- Auditory hallucinations (hearing things that aren’t there).
- Tactile hallucinations (feeling things that aren’t there, like ‘bugs crawling under the skin’).
We can help set you up with an interventionist if you have a family member experiencing meth psychosis, addiction, or other psychiatric symptoms who does not intend to seek help on their own. Research shows that interventions are often effective and are a key first step in recovery for many people.
The admissions process at Icarus Nevada involves an intake assessment that will help us better understand your or your loved one’s treatment needs and the treatment program or level of care best suited for their current needs.
Treatment Options for Meth and Psychotic Episodes at Icarus
Icarus Behavioral Health in Nevada delivers dual diagnosis treatment at all of our care levels. In other words, treatment at Icarus will address co-occurring mental health disorders as needed, regardless of whether you’re in an inpatient or outpatient treatment program. Our staff are experienced in mood disorders, personality disorders (e.g., antisocial personality disorder, borderline personality disorder), meth psychosis and schizophrenia or related disorders, anxiety, trauma, and other concerns.
Many clients start with residential inpatient treatment and move down to PHP, IOP, or outpatient care once recommended. This is called a “step-down approach,” which is a well-regarded approach to treating substance abuse and psychiatric disorders. A step-down approach makes a difference because it lets you transition smoothly from your highest level of support back into daily life, watching out for warning signs of relapse and helping you through potential triggers.
Each level of care or treatment program at Icarus has distinct features, which may make one more or less ideal for you or your loved one than another. With that in mind, here are the treatment offerings at Icarus and what each entails.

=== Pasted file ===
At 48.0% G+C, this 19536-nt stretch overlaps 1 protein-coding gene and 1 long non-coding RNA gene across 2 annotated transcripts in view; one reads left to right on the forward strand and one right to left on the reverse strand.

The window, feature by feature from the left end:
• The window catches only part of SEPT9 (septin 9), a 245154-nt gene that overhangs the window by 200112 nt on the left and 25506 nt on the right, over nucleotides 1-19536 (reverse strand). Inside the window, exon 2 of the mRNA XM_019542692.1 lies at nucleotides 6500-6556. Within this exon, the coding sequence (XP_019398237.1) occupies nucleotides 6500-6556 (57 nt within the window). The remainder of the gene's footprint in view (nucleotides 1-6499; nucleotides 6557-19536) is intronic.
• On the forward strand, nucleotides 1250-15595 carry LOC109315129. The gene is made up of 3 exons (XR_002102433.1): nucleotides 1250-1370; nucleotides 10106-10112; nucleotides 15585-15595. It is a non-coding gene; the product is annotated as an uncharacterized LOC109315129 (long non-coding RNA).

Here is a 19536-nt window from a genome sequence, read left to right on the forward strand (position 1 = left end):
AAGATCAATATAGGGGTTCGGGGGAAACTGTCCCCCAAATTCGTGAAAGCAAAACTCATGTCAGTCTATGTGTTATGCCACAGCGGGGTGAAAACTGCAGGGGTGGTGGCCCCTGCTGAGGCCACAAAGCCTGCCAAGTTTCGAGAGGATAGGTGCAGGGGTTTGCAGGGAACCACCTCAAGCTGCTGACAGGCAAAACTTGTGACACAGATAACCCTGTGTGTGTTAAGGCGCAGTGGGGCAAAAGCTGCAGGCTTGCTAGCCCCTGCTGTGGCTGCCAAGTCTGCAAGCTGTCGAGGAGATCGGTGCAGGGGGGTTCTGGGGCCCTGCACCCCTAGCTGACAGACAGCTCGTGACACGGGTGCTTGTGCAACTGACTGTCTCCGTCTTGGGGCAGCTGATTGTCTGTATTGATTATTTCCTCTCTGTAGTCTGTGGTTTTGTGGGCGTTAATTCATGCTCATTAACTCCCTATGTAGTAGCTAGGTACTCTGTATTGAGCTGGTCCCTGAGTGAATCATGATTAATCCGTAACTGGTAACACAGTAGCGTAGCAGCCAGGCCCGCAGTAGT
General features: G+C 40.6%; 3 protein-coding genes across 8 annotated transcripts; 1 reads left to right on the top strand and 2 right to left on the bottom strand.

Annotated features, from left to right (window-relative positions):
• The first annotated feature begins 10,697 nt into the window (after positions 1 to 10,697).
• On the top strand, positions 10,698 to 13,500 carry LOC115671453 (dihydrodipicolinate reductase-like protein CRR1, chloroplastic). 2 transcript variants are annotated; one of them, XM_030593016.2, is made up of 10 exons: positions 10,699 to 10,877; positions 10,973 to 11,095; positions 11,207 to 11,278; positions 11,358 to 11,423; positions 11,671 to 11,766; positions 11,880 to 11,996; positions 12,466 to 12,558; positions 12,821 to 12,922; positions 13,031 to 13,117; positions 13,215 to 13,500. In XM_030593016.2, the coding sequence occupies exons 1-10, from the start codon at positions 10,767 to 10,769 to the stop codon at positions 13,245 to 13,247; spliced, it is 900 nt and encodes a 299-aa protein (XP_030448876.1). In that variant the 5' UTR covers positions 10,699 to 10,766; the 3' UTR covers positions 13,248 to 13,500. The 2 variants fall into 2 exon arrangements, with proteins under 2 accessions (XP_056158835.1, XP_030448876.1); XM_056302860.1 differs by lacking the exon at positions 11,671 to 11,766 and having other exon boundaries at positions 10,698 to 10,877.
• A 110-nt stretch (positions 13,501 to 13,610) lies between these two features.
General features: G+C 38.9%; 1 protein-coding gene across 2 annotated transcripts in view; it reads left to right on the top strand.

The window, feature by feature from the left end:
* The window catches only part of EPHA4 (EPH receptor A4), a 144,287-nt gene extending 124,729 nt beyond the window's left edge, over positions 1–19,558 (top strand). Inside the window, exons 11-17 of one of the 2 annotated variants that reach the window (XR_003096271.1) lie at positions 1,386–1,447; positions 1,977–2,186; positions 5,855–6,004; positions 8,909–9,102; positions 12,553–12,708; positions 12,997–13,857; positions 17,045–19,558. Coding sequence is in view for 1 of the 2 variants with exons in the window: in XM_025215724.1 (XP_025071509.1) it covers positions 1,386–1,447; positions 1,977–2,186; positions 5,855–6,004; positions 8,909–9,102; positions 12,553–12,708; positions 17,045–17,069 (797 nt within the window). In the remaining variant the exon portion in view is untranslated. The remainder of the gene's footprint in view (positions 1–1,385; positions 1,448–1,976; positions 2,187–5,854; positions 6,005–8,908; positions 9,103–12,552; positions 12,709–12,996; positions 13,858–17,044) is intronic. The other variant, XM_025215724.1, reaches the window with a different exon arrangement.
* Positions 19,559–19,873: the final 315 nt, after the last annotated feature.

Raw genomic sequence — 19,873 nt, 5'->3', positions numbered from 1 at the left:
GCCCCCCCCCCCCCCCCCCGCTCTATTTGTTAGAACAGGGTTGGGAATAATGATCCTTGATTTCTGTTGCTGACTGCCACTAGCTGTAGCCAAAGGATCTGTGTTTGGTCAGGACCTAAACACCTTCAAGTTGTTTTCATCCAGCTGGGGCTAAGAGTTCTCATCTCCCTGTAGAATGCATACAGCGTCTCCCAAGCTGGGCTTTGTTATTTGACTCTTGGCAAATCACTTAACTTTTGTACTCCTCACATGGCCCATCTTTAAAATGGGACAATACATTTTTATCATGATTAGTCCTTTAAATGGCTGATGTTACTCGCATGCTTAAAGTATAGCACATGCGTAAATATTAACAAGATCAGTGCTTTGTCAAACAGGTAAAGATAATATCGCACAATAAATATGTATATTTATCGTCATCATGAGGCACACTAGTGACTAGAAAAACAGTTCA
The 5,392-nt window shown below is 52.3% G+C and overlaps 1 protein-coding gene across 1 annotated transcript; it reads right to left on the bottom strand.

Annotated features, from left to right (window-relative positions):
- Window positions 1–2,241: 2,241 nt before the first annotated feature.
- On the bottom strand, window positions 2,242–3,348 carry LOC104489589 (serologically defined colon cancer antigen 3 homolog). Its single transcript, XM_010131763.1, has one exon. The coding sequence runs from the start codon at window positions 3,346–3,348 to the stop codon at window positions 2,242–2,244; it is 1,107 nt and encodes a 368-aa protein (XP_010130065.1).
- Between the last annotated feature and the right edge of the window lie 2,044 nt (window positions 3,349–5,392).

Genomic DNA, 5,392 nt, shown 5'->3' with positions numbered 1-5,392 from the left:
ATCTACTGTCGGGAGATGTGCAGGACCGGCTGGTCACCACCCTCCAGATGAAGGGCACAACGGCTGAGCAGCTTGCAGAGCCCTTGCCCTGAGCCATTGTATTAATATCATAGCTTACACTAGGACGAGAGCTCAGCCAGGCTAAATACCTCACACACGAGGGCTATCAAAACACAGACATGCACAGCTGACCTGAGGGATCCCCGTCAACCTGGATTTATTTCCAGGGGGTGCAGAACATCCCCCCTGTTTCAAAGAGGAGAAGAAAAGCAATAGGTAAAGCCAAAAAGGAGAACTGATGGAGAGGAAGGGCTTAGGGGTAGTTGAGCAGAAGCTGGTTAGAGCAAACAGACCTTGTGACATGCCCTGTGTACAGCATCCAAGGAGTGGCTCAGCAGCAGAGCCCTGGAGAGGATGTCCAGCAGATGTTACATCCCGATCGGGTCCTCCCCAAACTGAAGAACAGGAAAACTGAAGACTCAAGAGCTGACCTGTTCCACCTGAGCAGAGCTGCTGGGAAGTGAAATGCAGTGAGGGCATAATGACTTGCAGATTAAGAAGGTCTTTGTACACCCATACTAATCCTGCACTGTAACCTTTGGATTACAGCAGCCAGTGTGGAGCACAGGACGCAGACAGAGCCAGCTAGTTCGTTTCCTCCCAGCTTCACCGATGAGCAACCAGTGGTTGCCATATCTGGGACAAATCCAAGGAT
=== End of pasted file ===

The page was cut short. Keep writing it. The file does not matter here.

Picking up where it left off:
If you have any questions about treatment at Icarus for meth use and applicable co-occurring psychiatric disorders, please call our admissions line for more information.
Medical Detoxification Programs
It can be challenging to stop using meth and detox due to its high potential for addiction, even in spite of negative symptoms and effects like meth psychosis. Medical detoxification programs, often simply called “detox,” are designed to help people get off of drugs and alcohol safely, effectively, and with less discomfort.
Our detox program will help you or your loved one stop using and reach a place of physical stability before entering another level of care, such as residential inpatient treatment.
Residential Inpatient Treatment
Residential or inpatient treatment requires that you eat, sleep, and live on-site at a treatment center for the duration of your treatment program. During the day, you will engage in groups, individual therapy sessions, family therapy, medication management, and other treatments. The level of supervision provided in residential inpatient treatment makes it an ideal fit for someone experiencing meth addiction, though everyone starts at a different level of care.
We offer extensive recreation options and comfortable living spaces for clients in our residential inpatient program. Long-term rehab is available to those who need long-term residential or inpatient treatment for meth addiction, another substance use disorder, or mental illness.
Partial Hospitalization Program